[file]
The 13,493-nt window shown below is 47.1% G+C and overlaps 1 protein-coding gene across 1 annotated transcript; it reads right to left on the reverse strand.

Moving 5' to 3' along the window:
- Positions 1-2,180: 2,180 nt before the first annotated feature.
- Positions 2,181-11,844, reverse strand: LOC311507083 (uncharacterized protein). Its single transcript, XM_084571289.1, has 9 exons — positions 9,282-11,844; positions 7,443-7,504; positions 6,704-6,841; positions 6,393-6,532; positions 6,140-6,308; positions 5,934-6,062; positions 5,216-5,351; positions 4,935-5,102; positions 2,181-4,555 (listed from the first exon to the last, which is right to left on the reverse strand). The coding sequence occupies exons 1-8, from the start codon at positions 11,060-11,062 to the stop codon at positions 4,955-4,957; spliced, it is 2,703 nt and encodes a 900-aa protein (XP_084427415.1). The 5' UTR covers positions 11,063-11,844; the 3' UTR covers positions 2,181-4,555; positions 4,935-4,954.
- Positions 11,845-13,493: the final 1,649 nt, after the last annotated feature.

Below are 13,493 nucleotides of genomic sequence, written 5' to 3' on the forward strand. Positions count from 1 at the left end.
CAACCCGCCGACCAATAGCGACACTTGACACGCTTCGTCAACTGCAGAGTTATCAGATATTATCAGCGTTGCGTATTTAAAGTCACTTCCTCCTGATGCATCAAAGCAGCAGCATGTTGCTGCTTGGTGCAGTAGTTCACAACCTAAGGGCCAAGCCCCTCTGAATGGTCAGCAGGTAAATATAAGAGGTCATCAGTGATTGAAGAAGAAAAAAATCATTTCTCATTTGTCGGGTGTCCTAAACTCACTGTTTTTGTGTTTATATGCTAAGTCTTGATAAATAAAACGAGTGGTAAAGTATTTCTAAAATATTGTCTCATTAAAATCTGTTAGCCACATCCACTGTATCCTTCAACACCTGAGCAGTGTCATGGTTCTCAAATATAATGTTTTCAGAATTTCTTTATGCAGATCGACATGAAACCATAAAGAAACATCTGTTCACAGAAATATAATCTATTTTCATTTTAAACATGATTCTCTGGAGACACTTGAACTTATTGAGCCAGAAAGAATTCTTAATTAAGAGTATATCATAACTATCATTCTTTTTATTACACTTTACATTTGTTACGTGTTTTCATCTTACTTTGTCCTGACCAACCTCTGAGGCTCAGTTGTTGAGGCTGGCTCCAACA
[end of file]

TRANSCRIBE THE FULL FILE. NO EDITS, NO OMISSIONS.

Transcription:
The 13,493-nt window shown below is 47.1% G+C and overlaps 1 protein-coding gene across 1 annotated transcript; it reads right to left on the reverse strand.

Moving 5' to 3' along the window:
- Positions 1-2,180: 2,180 nt before the first annotated feature.
- Positions 2,181-11,844, reverse strand: LOC311507083 (uncharacterized protein). Its single transcript, XM_084571289.1, has 9 exons — positions 9,282-11,844; positions 7,443-7,504; positions 6,704-6,841; positions 6,393-6,532; positions 6,140-6,308; positions 5,934-6,062; positions 5,216-5,351; positions 4,935-5,102; positions 2,181-4,555 (listed from the first exon to the last, which is right to left on the reverse strand). The coding sequence occupies exons 1-8, from the start codon at positions 11,060-11,062 to the stop codon at positions 4,955-4,957; spliced, it is 2,703 nt and encodes a 900-aa protein (XP_084427415.1). The 5' UTR covers positions 11,063-11,844; the 3' UTR covers positions 2,181-4,555; positions 4,935-4,954.
- Positions 11,845-13,493: the final 1,649 nt, after the last annotated feature.

Below are 13,493 nucleotides of genomic sequence, written 5' to 3' on the forward strand. Positions count from 1 at the left end.
CAACCCGCCGACCAATAGCGACACTTGACACGCTTCGTCAACTGCAGAGTTATCAGATATTATCAGCGTTGCGTATTTAAAGTCACTTCCTCCTGATGCATCAAAGCAGCAGCATGTTGCTGCTTGGTGCAGTAGTTCACAACCTAAGGGCCAAGCCCCTCTGAATGGTCAGCAGGTAAATATAAGAGGTCATCAGTGATTGAAGAAGAAAAAAATCATTTCTCATTTGTCGGGTGTCCTAAACTCACTGTTTTTGTGTTTATATGCTAAGTCTTGATAAATAAAACGAGTGGTAAAGTATTTCTAAAATATTGTCTCATTAAAATCTGTTAGCCACATCCACTGTATCCTTCAACACCTGAGCAGTGTCATGGTTCTCAAATATAATGTTTTCAGAATTTCTTTATGCAGATCGACATGAAACCATAAAGAAACATCTGTTCACAGAAATATAATCTATTTTCATTTTAAACATGATTCTCTGGAGACACTTGAACTTATTGAGCCAGAAAGAATTCTTAATTAAGAGTATATCATAACTATCATTCTTTTTATTACACTTTACATTTGTTACGTGTTTTCATCTTACTTTGTCCTGACCAACCTCTGAGGCTCAGTTGTTGAGGCTGGCTCCAACA